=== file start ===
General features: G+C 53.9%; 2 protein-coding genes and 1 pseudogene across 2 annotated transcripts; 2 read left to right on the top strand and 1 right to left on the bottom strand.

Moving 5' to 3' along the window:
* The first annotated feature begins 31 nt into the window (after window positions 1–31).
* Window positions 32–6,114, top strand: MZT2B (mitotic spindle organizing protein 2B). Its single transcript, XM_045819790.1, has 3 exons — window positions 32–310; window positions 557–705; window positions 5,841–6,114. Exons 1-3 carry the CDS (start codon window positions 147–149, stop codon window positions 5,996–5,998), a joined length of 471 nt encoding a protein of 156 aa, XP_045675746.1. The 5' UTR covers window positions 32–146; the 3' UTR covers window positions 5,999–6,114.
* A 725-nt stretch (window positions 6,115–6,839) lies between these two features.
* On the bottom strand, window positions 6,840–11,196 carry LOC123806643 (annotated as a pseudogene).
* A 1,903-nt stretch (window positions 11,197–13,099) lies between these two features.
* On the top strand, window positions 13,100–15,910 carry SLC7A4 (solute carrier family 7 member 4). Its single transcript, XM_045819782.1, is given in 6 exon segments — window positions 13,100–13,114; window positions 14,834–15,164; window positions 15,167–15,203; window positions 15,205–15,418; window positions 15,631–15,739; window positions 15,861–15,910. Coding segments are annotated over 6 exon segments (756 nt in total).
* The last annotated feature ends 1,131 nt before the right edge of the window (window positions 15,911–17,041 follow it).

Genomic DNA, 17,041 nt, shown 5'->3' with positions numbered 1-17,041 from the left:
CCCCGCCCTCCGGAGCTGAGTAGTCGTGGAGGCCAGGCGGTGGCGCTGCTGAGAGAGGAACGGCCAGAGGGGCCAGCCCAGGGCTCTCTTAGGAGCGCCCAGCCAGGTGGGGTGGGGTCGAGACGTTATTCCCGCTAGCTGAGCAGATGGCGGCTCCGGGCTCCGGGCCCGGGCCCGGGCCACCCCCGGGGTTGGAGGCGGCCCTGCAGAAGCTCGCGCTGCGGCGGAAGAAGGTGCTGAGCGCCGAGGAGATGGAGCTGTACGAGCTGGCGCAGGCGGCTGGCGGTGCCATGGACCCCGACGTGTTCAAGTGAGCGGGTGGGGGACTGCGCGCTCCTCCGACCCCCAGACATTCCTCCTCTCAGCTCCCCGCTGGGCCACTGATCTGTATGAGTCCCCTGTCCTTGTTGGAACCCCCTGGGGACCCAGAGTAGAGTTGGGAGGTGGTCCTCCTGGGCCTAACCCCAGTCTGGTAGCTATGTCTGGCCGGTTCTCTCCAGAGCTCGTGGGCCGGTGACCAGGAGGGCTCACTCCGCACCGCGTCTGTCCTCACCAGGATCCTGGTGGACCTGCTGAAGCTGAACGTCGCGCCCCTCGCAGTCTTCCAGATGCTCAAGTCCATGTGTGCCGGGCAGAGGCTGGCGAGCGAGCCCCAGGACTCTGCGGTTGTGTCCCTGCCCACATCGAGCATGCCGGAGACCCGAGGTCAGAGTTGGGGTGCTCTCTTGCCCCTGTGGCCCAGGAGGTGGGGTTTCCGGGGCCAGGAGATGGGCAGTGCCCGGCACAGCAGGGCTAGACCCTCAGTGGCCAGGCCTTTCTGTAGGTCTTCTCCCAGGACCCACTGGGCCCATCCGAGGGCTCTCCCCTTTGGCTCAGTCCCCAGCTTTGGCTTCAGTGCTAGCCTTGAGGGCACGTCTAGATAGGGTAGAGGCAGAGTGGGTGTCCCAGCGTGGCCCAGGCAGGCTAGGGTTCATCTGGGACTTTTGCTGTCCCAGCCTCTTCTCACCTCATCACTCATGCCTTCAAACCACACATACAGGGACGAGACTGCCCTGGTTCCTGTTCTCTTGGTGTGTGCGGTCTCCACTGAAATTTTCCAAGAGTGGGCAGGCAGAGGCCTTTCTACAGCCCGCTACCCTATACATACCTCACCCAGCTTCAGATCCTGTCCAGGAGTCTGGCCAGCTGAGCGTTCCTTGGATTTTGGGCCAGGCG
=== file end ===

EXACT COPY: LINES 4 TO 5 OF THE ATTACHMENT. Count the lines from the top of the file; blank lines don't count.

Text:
* Window positions 32–6,114, top strand: MZT2B (mitotic spindle organizing protein 2B). Its single transcript, XM_045819790.1, has 3 exons — window positions 32–310; window positions 557–705; window positions 5,841–6,114. Exons 1-3 carry the CDS (start codon window positions 147–149, stop codon window positions 5,996–5,998), a joined length of 471 nt encoding a protein of 156 aa, XP_045675746.1. The 5' UTR covers window positions 32–146; the 3' UTR covers window positions 5,999–6,114.
* A 725-nt stretch (window positions 6,115–6,839) lies between these two features.